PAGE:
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Diamond Jubilee Celebration – Fr Phil O’Shea PE

Sacred Heart Church, Borris @ 12noon on Thursday July 27th, 2023

Fr’s Rory Nolan; Shem Furlong; Bernard & Paddy Cushen; Joe Fleming & Seamus Whelan CP


We gather to honour the diamond jubilee of Fr. Phil. Sixty years ordained last June. In fact I was one day old when Phil was ordained a priest! I welcome family and friends who gather with Fr. Rory, Fr. Shem and myself.

As we gather to offer these sacred mysteries, as Phil does every day of his priestly life, we call to mind our sins aware that as much as we have to be thankful to the Lord, we also must ask forgiveness for our failings …


The Jesuit priest Fr. Frank Browne has left us the most powerfully evocative collection of images documenting the maiden voyage of the Titanic. The prolific photographer died three years before Fr. Phil was ordained. In April 1912 he received a present from his uncle, a ticket for the maiden voyage of RMS Titanic from Southampton to Cobh (then Queenstown) via Cherbourg. He boarded it on 10th April 1912, booked into cabin no. A-37 on the promenade deck.

During that early voyage he befriended an American millionaire couple who offered to pay his way to New York and back. Browne telegraphed his superior, requesting permission, but the reply was an unambiguous: “Get off that ship – Provincial”, as reported in Jennifer Roche’s article: ‘How Holy Obedience Saved a Priest’s Life on the Titanic’. Browne disembarked at Cobh and the rest is history!

Fr. Phil never had a problem with the promise of obedience! He served in his beloved Myshall from 1963-1972; then Clonmore from 1972-1975, then Killeigh from 1975-1988 and Clonegal from 1988-1991. He became Parish Priest of Myshall in 1991, retiring in 2012.

Nine men ordained for the Diocese in his year 1963. There has never been a year like it since! I have no doubt such a year will never be seen in our lifetime. Three men ordained from Maynooth, five from Rome and Fr. Phil from St. Patrick’s College, Carlow. The three ordained from Maynooth were Eddie Aughney, Eddie Moore and the late Tommy O’Malley. The five were ordained for Kildare & Leighlin that year in Rome were Sean Conlon and the recently deceased Fr. Ger O’Byrne and their classmates the late Pat Ramsbottom, Paddy McDonald and Dick Hogan. The Ireland of 1963 that Fr. Phil and his co-diocesans were ordained for was a very different place to the Ireland of 2023.

Just for context, a few weeks later in June 1963 President John F. Kennedy would arrive in Ireland for a four day visit, a visit that put Ireland in the lens of the world media and in many respects announce our entry onto the world stage. Again another vintage moment for the camera lens. 

Returning to the Jesuit Fr. Browne and his invaluable collection of photographs. Anyone who has ever visited Phil will know of his love for photographs. His lovely home in Clonagoose is a treasure trove of moments captured through the lens of a camera. Every time I visit he promises me he is putting them in some order! There are many on the walls, but many more in boxes on the table. Always leaving him, there is just one more photograph to see.

The new smartphones have ruined our capacity to remember moments, recall events, even admire photographs. They might be on the phone, but you can never find them! Fr. Phil has no problem laying his hands on the particular snap he wants to bring to your attention.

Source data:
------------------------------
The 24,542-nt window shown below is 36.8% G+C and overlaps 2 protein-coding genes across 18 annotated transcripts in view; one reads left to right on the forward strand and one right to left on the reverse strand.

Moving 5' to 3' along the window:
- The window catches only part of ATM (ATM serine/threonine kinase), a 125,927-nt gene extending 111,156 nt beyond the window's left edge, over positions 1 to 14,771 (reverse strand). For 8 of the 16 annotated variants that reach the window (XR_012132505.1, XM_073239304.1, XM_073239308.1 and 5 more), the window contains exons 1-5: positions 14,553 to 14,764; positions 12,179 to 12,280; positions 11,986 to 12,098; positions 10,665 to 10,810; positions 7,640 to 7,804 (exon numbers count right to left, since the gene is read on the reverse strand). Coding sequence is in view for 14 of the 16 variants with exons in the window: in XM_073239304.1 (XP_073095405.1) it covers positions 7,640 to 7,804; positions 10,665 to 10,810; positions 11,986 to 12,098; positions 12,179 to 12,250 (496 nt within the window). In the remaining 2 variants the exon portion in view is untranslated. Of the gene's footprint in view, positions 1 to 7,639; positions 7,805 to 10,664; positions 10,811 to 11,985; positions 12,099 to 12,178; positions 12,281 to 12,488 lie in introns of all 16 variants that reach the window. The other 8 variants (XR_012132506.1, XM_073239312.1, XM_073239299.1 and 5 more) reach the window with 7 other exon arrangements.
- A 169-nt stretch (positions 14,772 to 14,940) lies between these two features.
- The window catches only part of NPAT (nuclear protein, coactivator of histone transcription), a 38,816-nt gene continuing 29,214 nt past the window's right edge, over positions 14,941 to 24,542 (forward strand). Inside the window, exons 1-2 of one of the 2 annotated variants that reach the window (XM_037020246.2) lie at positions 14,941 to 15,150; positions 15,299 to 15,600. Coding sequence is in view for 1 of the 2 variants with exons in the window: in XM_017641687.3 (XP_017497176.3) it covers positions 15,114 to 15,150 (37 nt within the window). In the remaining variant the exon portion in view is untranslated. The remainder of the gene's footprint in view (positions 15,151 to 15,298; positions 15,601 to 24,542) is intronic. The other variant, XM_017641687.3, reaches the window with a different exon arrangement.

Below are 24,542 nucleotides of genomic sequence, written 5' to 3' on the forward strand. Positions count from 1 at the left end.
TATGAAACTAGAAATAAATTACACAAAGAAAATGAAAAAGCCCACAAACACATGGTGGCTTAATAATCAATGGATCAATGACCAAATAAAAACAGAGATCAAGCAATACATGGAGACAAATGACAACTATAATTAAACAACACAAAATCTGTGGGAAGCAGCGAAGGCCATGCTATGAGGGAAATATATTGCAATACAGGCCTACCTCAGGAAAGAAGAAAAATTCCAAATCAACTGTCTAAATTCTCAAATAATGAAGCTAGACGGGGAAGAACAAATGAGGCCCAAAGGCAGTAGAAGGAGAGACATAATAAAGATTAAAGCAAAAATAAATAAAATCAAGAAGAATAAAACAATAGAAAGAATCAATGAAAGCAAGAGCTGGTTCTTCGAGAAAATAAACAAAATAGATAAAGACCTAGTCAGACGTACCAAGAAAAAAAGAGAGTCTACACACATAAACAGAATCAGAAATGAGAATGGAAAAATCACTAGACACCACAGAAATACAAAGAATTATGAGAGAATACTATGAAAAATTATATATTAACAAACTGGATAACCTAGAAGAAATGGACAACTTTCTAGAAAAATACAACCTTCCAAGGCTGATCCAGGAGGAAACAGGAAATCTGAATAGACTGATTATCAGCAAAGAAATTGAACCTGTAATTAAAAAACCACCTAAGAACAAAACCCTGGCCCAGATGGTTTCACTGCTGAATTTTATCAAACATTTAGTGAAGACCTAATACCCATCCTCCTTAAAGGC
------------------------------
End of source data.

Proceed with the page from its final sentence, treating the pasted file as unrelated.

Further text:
A year has just begun especially dedicated to the promotion and encouragement of vocations to the diocesan priesthood. The theme is “You have not chosen me, but I have chosen you” with the tag line ‘Take the Risk for Christ’.

When Priests are ordained, when Permanent Deacons are invited forward, when the names of Confirmation Candidates are called out, the only response all are invited to give is ‘Present’. A Diamond Jubilee is a celebration of sixty years of that presence, that response, in several parishes, in several appointments. For Fr. Phil it was Myshall, Ballyconnell, Geashill, Clonegal before returning to Myshall and more recently enjoying a more relaxed retired time here in Borris.

In every appointment, a priests vocation is endorsed and affirmed by the privileged intimacy he enjoys with those he serves. An intimacy where boundaries are respected. An intimacy where trust is core. An intimacy where ministry is affirmed.

I absolutely accept that the culture today is not near as conducive or receptive to religious vocations as in the 1960’s, 70’s, 80’s. There are less going to Sunday Mass, the pandemic has done a huge disservice to public worship and for some, even in family, it has simply slipped off their radar.

The decline in the interest of things spiritual accompanied by sickening reports and enquires where the abuse of the most precious was uncovered has rightly so angered many, including our very good priests. Religion is not at the centre of society, we have been relegated to the side-lines but the voice of Church is still important and must be heard today.

We need priests. And we need them very much in Kildare & Leighlin. And I’m speaking in this the most prolific parish for promoting and fostering vocations to the diocesan priesthood – Borris, which looked splendidly, by the way, on last Monday’s RTÉ Nationwide.

My message on this Diamond Jubilee Day to you family and friends of Fr. Phil, to you concelebrating priests if a young man confides in you, encourage them. If you think someone would make a good priest one day, hold them in your prayers and gently invite them to consider the priesthood. Nothing would make Fr. Phil O’Shea happier than to see someone following in his footsteps. Fr. Phil, Ad Multos Annos!